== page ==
Life Insurers Must Improve Distribution, Which Is Consuming an Increasing Share of the Industry’s Total Economic Value, Particularly Compared with Customers’ Declining Share, According to a BCG/Morgan Stanley Report
NEW YORK—Life insurers globally face multiple challenges and among the most critical is the sustainability of their agency distribution models. After decades of limited innovation, distribution is on the cusp of major change, which will unlock benefits for all stakeholders, according to a joint research report from Boston Consulting Group (BCG) and Morgan Stanley Research, Reinventing Life Insurance Agency Distribution Globally.
This report draws on more than 50 interviews with senior insurance executives; a survey of 850 agents in China, India, Germany, and the United States; and detailed proprietary financial modeling. It envisions a hybrid agency model in which agents, empowered by technology, are embedded in multichannel, and multisolution ecosystems focused on addressing customers’ holistic needs across their lifetimes.
Tim Calvert, a BCG partner and co-author of the report, says this transformation involves many challenges. Reinvigorating the agency requires significant amounts of innovation and investment in new capabilities to boost overall effectiveness, but agents have historically been resistant to change. “We believe insurers that approach the problem holistically will unlock significant value. Agents will remain key to insurance distribution, but we expect their role to continue to evolve over time.”
Nathalia Bellizia, a BCG principal and co-author of the report, adds that all stakeholders stand to benefit from transforming distribution—even the agents themselves. “Depending on the carrier’s starting point and ambition, this transformation could lower acquisition costs by 10% to 20% while simultaneously raising total agent compensation, reduce administration costs by 20% to 30%, and allow insurers to deploy capital more efficiently.”
The Economic Fundamentals Are Broken
One of the report’s major conclusions is that the fundamental economics of the global life insurance industry are broken. Over time, distribution has consumed an increasing share of the industry’s total economic value, particularly compared with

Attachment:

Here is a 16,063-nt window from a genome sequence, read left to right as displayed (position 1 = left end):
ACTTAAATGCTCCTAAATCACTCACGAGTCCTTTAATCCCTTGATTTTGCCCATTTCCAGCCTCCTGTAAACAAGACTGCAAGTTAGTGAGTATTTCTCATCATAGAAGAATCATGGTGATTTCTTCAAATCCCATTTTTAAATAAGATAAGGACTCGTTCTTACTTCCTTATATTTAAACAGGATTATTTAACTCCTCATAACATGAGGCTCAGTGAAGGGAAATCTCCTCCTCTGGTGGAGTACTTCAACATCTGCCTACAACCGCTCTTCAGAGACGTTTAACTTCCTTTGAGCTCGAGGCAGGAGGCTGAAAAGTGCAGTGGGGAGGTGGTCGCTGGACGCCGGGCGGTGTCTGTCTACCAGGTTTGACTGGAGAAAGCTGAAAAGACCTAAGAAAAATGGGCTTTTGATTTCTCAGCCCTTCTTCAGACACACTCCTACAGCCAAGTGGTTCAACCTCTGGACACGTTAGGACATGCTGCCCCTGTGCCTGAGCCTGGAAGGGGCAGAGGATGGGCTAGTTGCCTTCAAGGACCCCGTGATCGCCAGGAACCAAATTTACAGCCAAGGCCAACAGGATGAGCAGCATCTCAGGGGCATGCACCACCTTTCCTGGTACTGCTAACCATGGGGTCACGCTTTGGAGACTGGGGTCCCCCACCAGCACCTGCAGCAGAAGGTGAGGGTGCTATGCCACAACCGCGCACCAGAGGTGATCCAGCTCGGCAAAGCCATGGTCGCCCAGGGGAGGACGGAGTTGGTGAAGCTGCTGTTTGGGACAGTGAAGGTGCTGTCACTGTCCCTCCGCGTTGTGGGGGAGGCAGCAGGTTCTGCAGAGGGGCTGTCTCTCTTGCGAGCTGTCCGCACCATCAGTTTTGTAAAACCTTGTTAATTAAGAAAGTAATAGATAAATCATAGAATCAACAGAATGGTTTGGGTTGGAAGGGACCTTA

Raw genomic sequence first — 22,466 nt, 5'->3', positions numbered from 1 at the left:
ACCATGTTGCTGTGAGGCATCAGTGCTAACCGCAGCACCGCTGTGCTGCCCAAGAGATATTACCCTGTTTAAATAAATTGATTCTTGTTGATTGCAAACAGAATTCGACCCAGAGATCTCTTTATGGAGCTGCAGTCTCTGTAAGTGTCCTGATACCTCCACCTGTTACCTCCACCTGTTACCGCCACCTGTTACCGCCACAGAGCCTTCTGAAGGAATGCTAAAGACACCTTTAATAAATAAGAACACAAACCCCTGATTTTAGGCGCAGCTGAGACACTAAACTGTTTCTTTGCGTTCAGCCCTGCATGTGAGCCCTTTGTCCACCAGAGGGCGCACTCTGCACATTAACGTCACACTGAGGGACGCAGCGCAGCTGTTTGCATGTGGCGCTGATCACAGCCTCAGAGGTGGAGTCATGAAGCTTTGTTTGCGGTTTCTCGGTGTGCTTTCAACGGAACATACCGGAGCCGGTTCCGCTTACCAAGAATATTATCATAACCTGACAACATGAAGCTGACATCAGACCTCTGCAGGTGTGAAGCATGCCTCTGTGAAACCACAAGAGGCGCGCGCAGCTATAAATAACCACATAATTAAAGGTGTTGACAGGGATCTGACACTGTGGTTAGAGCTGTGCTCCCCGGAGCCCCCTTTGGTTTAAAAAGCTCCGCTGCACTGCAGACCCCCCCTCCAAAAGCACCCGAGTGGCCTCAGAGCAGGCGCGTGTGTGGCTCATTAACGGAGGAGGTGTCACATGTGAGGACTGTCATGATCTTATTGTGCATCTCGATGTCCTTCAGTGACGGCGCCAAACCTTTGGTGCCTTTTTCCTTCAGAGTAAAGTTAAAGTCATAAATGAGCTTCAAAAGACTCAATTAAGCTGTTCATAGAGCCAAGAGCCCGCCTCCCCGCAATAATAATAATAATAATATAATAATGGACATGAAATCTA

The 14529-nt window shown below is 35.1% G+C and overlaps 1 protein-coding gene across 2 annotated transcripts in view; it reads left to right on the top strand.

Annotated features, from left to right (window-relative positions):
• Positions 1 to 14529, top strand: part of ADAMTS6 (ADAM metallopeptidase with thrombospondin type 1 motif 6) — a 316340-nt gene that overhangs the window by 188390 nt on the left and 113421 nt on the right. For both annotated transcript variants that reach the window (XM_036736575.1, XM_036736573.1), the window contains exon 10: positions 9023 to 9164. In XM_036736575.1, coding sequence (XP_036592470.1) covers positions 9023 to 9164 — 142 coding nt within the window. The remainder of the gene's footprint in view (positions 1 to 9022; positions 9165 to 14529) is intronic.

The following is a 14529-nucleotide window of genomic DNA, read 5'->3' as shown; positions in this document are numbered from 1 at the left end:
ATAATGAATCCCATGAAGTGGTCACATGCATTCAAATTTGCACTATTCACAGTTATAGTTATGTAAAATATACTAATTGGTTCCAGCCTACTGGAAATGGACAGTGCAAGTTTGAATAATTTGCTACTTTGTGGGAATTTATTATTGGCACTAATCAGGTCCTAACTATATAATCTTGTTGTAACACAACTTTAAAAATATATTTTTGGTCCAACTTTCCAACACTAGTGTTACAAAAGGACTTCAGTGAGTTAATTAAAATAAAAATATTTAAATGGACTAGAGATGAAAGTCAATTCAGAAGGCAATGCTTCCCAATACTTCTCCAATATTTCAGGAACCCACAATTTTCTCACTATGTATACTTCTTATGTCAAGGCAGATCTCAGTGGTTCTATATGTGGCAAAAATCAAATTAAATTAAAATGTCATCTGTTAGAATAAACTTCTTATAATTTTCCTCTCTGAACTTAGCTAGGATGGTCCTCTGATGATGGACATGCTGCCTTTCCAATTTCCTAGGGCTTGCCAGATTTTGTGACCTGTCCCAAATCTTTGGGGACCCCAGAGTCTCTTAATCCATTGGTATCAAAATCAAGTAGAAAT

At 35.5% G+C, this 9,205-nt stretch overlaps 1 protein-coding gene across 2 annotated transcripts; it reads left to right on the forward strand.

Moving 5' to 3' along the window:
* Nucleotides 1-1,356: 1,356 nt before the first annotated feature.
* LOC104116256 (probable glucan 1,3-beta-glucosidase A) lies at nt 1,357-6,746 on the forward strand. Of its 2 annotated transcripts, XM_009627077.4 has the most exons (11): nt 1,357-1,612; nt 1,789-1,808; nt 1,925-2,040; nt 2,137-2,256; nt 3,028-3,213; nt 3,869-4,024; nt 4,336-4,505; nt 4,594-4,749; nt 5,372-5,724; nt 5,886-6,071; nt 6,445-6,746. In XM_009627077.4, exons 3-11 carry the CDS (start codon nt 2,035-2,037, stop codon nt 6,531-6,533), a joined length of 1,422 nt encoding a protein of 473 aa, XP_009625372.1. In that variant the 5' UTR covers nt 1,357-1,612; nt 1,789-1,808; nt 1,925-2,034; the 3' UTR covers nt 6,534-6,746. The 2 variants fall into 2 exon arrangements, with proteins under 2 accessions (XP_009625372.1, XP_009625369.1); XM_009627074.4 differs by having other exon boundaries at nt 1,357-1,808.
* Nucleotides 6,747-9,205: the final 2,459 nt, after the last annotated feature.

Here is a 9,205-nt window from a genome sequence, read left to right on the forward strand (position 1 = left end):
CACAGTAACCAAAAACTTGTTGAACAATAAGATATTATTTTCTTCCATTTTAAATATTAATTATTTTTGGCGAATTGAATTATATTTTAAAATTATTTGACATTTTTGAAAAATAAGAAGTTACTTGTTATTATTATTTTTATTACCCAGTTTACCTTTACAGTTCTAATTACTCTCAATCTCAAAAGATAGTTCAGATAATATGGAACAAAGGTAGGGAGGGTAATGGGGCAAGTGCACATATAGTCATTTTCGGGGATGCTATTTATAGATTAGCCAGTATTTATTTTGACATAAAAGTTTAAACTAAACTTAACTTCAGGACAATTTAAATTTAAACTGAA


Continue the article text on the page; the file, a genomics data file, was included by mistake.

customers’ declining share. To restore balance, carriers need to reinvent their distribution to improve productivity. For example, by investing in data and predictive analytics capabilities, carriers can provide agents with highly qualified leads. BCG’s Calvert says: “By improving productivity, carriers can help lift an agent’s overall level of compensation while also reducing per unit sale compensation. This will attract new talent, while increasing economic value for customers and shareholders.”
Reinvigorate the Agency
The report identifies four foundations of distribution transformation and explains that there is significant value at stake for insurers that successfully manage to reinvigorate the agency, revamp solutions, drive efficiencies, and address the in-force books of business. Carriers need to start by improving agent “life cycle” management: recruiting, onboarding, and retaining agents to create a more vibrant and productive channel. Improvements are critical when you consider that in the US, for example, the agency workforce is quickly aging and yet only 4% of millennials are interested in a career in insurance. One way to better manage the agency workforce is to segment agents based on performance and build a nimbler support function to maximize their potential. The top-performing segment can also be an excellent testing ground for support services that carriers might roll out to the wider agent population.
Lessons from Emerging Markets
While innovation in the distribution channel is necessary across both developed and emerging markets, BCG’s Bellizia says that “global insurers from developed markets should consider leveraging strategies from successful insurers in emerging markets, particularly those in China.” Despite the steep growth and churn in agents over the past few years, she notes that China has been achieving significant per agent productivity improvements. The transition to a digitally delivered, analytics-enabled, end-to-end experience has contributed significantly to these productivity gains.
A Hybrid Approach to Distribution
Despite the shift toward a more hybrid human/technology distribution model, direct digital sales today mostly involve simpler products, such as term insurance and personal lines of insurance. Given the complex nature of many life insurance products and the emotional component often involved, human interaction to facilitate sales will continue to play a significant role.
A copy of the report can be downloaded here.
To arrange an interview with one of the authors, please contact Eric Gregoire at +1 617 850 3783 or firstname.lastname@example.org.
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